( DOWNLOAD KINDLE ) ⚖ Morning Miracle: Inside the Washington Post A Great Newspaper Fights for Its Life ⚇ MOBI eBook or Kindle ePUB free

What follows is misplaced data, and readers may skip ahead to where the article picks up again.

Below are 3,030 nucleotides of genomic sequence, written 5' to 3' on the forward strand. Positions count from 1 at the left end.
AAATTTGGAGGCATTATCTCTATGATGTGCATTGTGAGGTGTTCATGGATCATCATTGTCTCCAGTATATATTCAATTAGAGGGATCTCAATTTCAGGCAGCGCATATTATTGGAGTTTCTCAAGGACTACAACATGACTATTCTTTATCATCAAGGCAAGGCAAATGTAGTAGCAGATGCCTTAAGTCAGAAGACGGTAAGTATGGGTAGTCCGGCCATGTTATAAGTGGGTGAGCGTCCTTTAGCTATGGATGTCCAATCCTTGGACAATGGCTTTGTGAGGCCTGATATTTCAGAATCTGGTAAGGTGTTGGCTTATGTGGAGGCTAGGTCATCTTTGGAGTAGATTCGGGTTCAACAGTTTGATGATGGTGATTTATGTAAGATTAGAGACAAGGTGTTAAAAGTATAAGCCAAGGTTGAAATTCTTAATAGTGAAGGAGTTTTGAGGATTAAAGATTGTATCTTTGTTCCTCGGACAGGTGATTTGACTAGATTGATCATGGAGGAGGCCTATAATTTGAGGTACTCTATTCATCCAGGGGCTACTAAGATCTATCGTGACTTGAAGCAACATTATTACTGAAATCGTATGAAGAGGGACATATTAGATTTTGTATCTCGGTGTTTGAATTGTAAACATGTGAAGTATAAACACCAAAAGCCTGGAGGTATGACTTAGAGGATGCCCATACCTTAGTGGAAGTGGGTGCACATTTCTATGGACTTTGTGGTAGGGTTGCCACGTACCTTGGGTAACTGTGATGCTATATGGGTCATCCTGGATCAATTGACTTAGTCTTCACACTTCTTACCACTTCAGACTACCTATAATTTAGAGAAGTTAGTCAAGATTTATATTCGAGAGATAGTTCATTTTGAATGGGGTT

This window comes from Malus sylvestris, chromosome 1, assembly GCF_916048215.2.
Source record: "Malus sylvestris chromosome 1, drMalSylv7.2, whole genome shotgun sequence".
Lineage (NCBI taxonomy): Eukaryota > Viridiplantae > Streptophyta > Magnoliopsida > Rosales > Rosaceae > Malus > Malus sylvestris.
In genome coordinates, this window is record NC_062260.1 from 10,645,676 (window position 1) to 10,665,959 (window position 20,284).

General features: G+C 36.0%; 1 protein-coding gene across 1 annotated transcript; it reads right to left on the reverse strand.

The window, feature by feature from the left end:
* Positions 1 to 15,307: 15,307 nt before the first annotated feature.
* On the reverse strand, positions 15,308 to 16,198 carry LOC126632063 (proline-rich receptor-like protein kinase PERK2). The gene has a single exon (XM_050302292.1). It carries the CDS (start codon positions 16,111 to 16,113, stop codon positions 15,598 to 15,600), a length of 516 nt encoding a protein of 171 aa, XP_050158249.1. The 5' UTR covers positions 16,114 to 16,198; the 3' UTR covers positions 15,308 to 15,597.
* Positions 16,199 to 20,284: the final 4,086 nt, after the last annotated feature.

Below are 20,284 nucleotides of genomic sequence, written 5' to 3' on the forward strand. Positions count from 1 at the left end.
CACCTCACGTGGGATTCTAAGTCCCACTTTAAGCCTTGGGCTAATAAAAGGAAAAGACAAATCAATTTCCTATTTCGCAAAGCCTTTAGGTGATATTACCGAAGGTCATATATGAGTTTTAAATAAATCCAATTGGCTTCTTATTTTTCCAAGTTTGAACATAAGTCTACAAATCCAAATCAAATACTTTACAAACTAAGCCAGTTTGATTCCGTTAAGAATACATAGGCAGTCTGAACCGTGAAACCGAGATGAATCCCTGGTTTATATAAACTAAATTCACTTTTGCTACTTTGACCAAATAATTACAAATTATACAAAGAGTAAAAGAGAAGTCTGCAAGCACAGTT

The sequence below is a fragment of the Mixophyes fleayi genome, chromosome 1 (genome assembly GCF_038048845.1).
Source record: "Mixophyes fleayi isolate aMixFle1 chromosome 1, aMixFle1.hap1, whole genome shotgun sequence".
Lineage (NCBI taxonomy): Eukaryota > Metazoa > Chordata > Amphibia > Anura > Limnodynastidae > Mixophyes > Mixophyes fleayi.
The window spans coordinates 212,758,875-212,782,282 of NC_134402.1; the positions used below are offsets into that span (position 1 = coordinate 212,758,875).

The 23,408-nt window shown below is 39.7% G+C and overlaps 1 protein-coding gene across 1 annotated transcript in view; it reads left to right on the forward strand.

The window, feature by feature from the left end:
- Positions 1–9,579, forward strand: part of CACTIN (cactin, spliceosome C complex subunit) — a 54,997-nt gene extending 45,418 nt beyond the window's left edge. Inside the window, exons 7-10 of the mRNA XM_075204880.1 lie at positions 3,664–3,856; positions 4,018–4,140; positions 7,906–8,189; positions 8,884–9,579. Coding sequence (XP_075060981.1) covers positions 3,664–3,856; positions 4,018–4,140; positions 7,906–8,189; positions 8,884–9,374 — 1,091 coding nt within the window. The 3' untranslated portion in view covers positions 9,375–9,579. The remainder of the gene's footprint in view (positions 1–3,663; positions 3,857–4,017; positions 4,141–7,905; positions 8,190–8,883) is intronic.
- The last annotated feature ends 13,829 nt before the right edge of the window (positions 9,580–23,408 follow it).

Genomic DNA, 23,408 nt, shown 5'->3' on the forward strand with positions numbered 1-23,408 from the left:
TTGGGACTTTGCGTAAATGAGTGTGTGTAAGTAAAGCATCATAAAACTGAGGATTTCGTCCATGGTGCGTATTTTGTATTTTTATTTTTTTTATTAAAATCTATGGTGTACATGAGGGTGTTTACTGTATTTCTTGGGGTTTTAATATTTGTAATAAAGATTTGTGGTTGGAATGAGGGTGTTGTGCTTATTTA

This book reiterates the fact that good journalism is part and parcel of a thriving democracy The Washington Post has provided that many times over the years and the author gives some good examples, over and above the standard Watergate one I have sporadically read the Washington Post during visits to Washington, which is one reason I bought this book I do find the Washington Post to be a quality newspaper.The author is a writer for the Post, so being an insider he provides us with many insig This book reiterates the fact that good journalism is part and parcel of a thriving democracy The Washington Post has provided that many times over the years and the author gives some good examples, over and above the standard Watergate one I have sporadically read the Washington Post during visits to Washington, which is one reason I bought this book I do find the Washington Post to be a quality newspaper.The author is a writer for the Post, so being an insider he provides us with many insights from the reporters to the mechanics of producing a newspaper But this insider viewpoint does have its drawbacks there are so many reporters, publishers, editors, copy editors introduced through out the book that one begins to lose track of who is who Also there is a repetitive tendency to over indulge the words best , finest for reporters and stories are used abundantly But the author bypasses manufactured news like the Lewinsky Clinton imbroglio or the O.J Simpson trial These soap operas had front page coverage day after day The author gives the internet as one reason for diminishing newspaper sales and revenues and there is no doubt that this is true but has the newspaper business looked in the mirror enough If I want to see a soap opera I can look at TV or the internet and avoid physically buying the newspaper.The book also has a scattered approach much like a newspaper flitting from one topic to another There are too many anecdotal scenes was it really necessary to describe a pugilistic episode at a meeting The author mentions the current revenue and circulation crisis that newspapers are experiencing and gives the figures that the Post was losing 2 3 million per week in 2008 Obviously drastic change must occur if this business is to be viable Other companies too have had to lay off people the airline industry is one example So newspapers, like most other businesses in the last 20 30 years will also go through an intense upheaval.European newspapers like Le Monde and Le Figaro are high quality newspapers withinternational coverage than the Post They also have significantly less pages and arecostly Is this the way for newspapers in the future I confess that I am not aware of their economic viability and circulation I heard of this book some time ago, but only recently received it through interlibrary loan Kindred mainly chronicles on how The Post has tried to navigate the decline of print and rise of the internet, which is a important subject and one of special interest to me That being said, I thought the book was very disjointed and focused too much on individuals and the handling of specific stories The book was released in 2010, so it doesn t bring the story up to the present day That makes me want I heard of this book some time ago, but only recently received it through interlibrary loan Kindred mainly chronicles on how The Post has tried to navigate the decline of print and rise of the internet, which is a important subject and one of special interest to me That being said, I thought the book was very disjointed and focused too much on individuals and the handling of specific stories The book was released in 2010, so it doesn t bring the story up to the present day That makes me want to findcurrent books on the subject At the beginning of this book the author thought that he would be writing a valentine to journalism the craft he loved and practiced for over forty years but as one of his subjects, Pulitzer Prize winner Gene Weingarten, opined the book did kind of turn out to be about a great newspaper dying with dignity At the beginning of this book the author thought that he would be writing a valentine to journalism the craft he loved and practiced for over forty years but as one of his subjects, Pulitzer Prize winner Gene Weingarten, opined the book did kind of turn out to be about a great newspaper dying with dignity Yes, I absolutely was the target demographic for this book. ( DOWNLOAD KINDLE ) ☨ Morning Miracle: Inside the Washington Post A Great Newspaper Fights for Its Life ♪ An in depth look at the Washington Post from a Pulitzer Prize nominated Post veteran Morning Miracle definitively answers the question Do newspapers still matter with a resounding yesWhat The Kingdom and the Power did for the New York Times, Morning Miracle will do for the Washington Post A reporter for than forty years, Dave Kindred takes you inside the heart of the legendary newspaper and offers a unique opportunity to see what it really takes to produce world class journalism every day Granted unprecedented access to every nook and cranny of the paper, including candid exchanges with its most celebrated journalists, such as Bob Woodward, Sally Quinn, David Broder, and former executive editor Ben Bradlee who gave the book its title , Kindred provides a no holds barred look at the twenty first century newsroom As it becomes difficult to maintain journalistic integrity, stay relevant in the age of blogs, and meet Wall Street s demands for profits, the newspaper than any other medium also shoulders the tremendous responsibility of acting as a watchdog for democracy Perhaps no one sums up the overwhelming challenges that face the Post and its power to endure better than the author himself It is still a miracle that you can putovercaffeinated misfits in a newsroom, on deadline, adrenaline running, secrets to spill, and before midnight a messenger delivers a smoking hot city edition to Don Graham s manse in Georgetown If you are a diehard fan of the newspaper, this is the book for you But for me, I found myself growing steadilydisinterested There s no real focus, and, though the book does seem to move in a forward direction, it feels like a slog Don t get me wrong, there were a few things I enjoyed here I truly enjoyed the firast part of the book that gave an overview of the history of the paper But after that, there wasn t much left to keep me. Charts the decline of the print edition of the Post in the online age, before the Bezos buy out Definitely for the faithful subscriber audience familiar with Post writers, editors and publishers lots of insider scoop. Interesting sort of But not what I thought Not very compelling, put down and picked up over the last few months This book s description indicates that the author answers the posed question of whether newspapers matter with a resounding YES I disagree.First, journalists writing about their craft frequently display an inordinate amount of vanity about their profession In two separate sections of his book, Kindred complies with this unwritten mandate In discussing the reporting of two major tragedies, he remarks uncritically that the Post writers on the scene 9 11 and the VaTech shootings found the ex This book s description indicates that the author answers the posed question of whether newspapers matter with a resounding YES I disagree.First, journalists writing about their craft frequently display an inordinate amount of vanity about their profession In two separate sections of his book, Kindred complies with this unwritten mandate In discussing the reporting of two major tragedies, he remarks uncritically that the Post writers on the scene 9 11 and the VaTech shootings found the experience fun.Equally troubling is his relating the decision whether the Post should publish purloined documents their disclosure, the DoD asserted, would place soldiers at risk The Post claims to know better and published the story.Journalists so love the story, it seems, that they ignore the possible casualties and the terrible reality of the moment.At a minimum, this author owed his reader some explanation, if not rationalization, of how covering so many deaths can ever be considered fun or how an editor knows better than a general responsible for the lives of those soldiers This unreal assessment of the professionals of the Post invades Kindred s paen of praise of the newsroom in the context of economic reality crashing down on newspapers There are several detailed tales of exceptional writing, research, humor and humanity the import of these descriptions is that journalists STILL can produce meaningful articles QED, newspapers still matter.While his reporting of reporting is compelling, the writer, blinded by the brilliance of his subjects, ignores that such truths cannot be sustained by the traditional patrons of such arts What can sustain this noble profession is ignored altogether is there some set of sources of income that will allow the writers to perform their admirable and important craft Newspapers have historically have been paid for by robust advertising The economics of the internet have made paper media inferior to the electronic version the eVersion is cheaper to produce and deliver as well as providing a direct link between the ad and the sale Either the Post finds the financial solution or reporters will become the modern version of cloistered monks sitting in the monestary, living a life of poverty and thinking great thoughts to themselves.The unaswered question is better posed as CAN newspapers still matter The villain of this book, Katherine Weymouth, struggles to find an answer Her ill conceived solution, her high level salons, was wrong headed, but not the wrong direction The Post, for sure, has to learn how to balance the costs of the full length stories with the new financial realities the point of equipose for this equation is not discussed Thoughtful iterations by management might find some combination of reasonable costs and adequate income.Back to Katherine s direction, the Post has latent value its collective knowledge of all things Washington is second to none It cannot charge lobbyists to attend closed, off the record salon discussions among the official power brokers, those who seek to influence those decisions and those who write the stories about the process However, the Post s cognoscenti can sit as moderators on open forums where the issues can be discussed see the Aspen Institute and derive some economic benefit therefrom Its knowledge of the mundane aspects of DC can beat Zagat on restaurants or AAA on hotels But evencreative amalgams of old school journalism and new school media, say an electronic GPS based guide for tourists who visit Washington, could generate new sources of income.These are superficial examples of how the Post could mine its wealth of knowledge and could have been the fodder for Kindred s search for an answer Theprecise question might have led to an exploration with real answers, not just morbid praise of a dead economic model I have read many articles written by Dave Kindred in the Washington Post sports pages I enjoyed what he wrote and the Pulitzer judges must have thought highly of him, too We are not kindred spirits on this, my sports muse I just couldn t wait to read this when I saw it I ve been a news junkie all my life came by it naturally since my mother was too Our political leanings were totally opposite, leading to countless debates, er, arguments about politics I grew up in the state capitol of Illinois so there was plenty to argue about, and every Sunday we went downtown to get the Chicago Tribune which only added fuel to the fire.As an adult I was a journalist myself at several newspapers through the years, only leav I just couldn t wait to read this when I saw it I ve been a news junkie all my life came by it naturally since my mother was too Our political leanings were totally opposite, leading to countless debates, er, arguments about politics I grew up in the state capitol of Illinois so there was plenty to argue about, and every Sunday we went downtown to get the Chicago Tribune which only added fuel to the fire.As an adult I was a journalist myself at several newspapers through the years, only leaving the profession for better pay in another field You can imagine then how I feel watching newspapers across the country being sold and or dying Some respected newspapers have actually become online only news outlets I read an autobiography of Katherine Graham some time ago so I already knew a lot about The Washington Post from an owner s point of view This, however, is the Post s fight for life from a reporter s point of view.Dave Kindred started out as a sportswriter which may be why I love his writing style In sports a reporter has to learn quickly how to sum up an athlete in one telling story Kindred takes that ability to the news room and the owner s office and to Bob Woodward and gets great interviews on the topic of the Post and news reporting in general I ve wondered why so few people read a daily newspaper these days Young people are so electronically wired in that they just naturally turn to the internet, their phones and so on, but I don t even see that many older people reading a paper any Last night when we stopped for a slice on our way to a basketball game, I saw a middle aged man reading The New York Times I could hardly believe my eyes The Post has an amazing number of Pulitzer prize winning reporters and feature writers, yet its subscription numbers have consistently fallen and revenues along with them.Kindred gets the background on some of the Pulitzer winning stories the mistreatment of veterans at Walter Reed Hospital, the McChrystal report on Afghanistan, the Virginia Tech shootings, andwith emphasis on how reporters got those stories Those reporters didn t just waltz in, take a few notes, and write the piece In the Walter Reed story, for instance, the two reporters spent time in Building 18 talking to patients and employees They got to know the patients and their families, secured confirmation of all information, got a photographer in to take the damning photos, and were allowed to take all the time they needed Then they wrote the story and as we all know, all Hell broke loose Anyone who saw the movie or read the book about Bernstein, Woodward, and Watergate will recognize the work involved.While these dedicated reporters were doing their job though, everyone knew their careers might be limited by the bottom line A poignant part of the book is employee buyouts, retirement packages offered to them which eventually resulted in the 800 person newsroom being reduced to under 400 Katherine Graham s son Don moved himself up out of day to day operation in favor of the only family member at the paper, his niece Katherine Weymouth Len Downie, long the managing editor and beloved by his reporters, was advised to take the buyout The whole masthead was in upheaval.This book is a tragedy of Shakespearean proportions to a newsie like me even though I suppose younger people wouldn t see it as such Kindred makes it all readable, a story of a mighty giant fallen, and although the Post survives, it is no longer that powerful force it once was Congratulations to Kindred on a book well written, one that began as a valentine to the paper and ended as an elegy to a great newspaper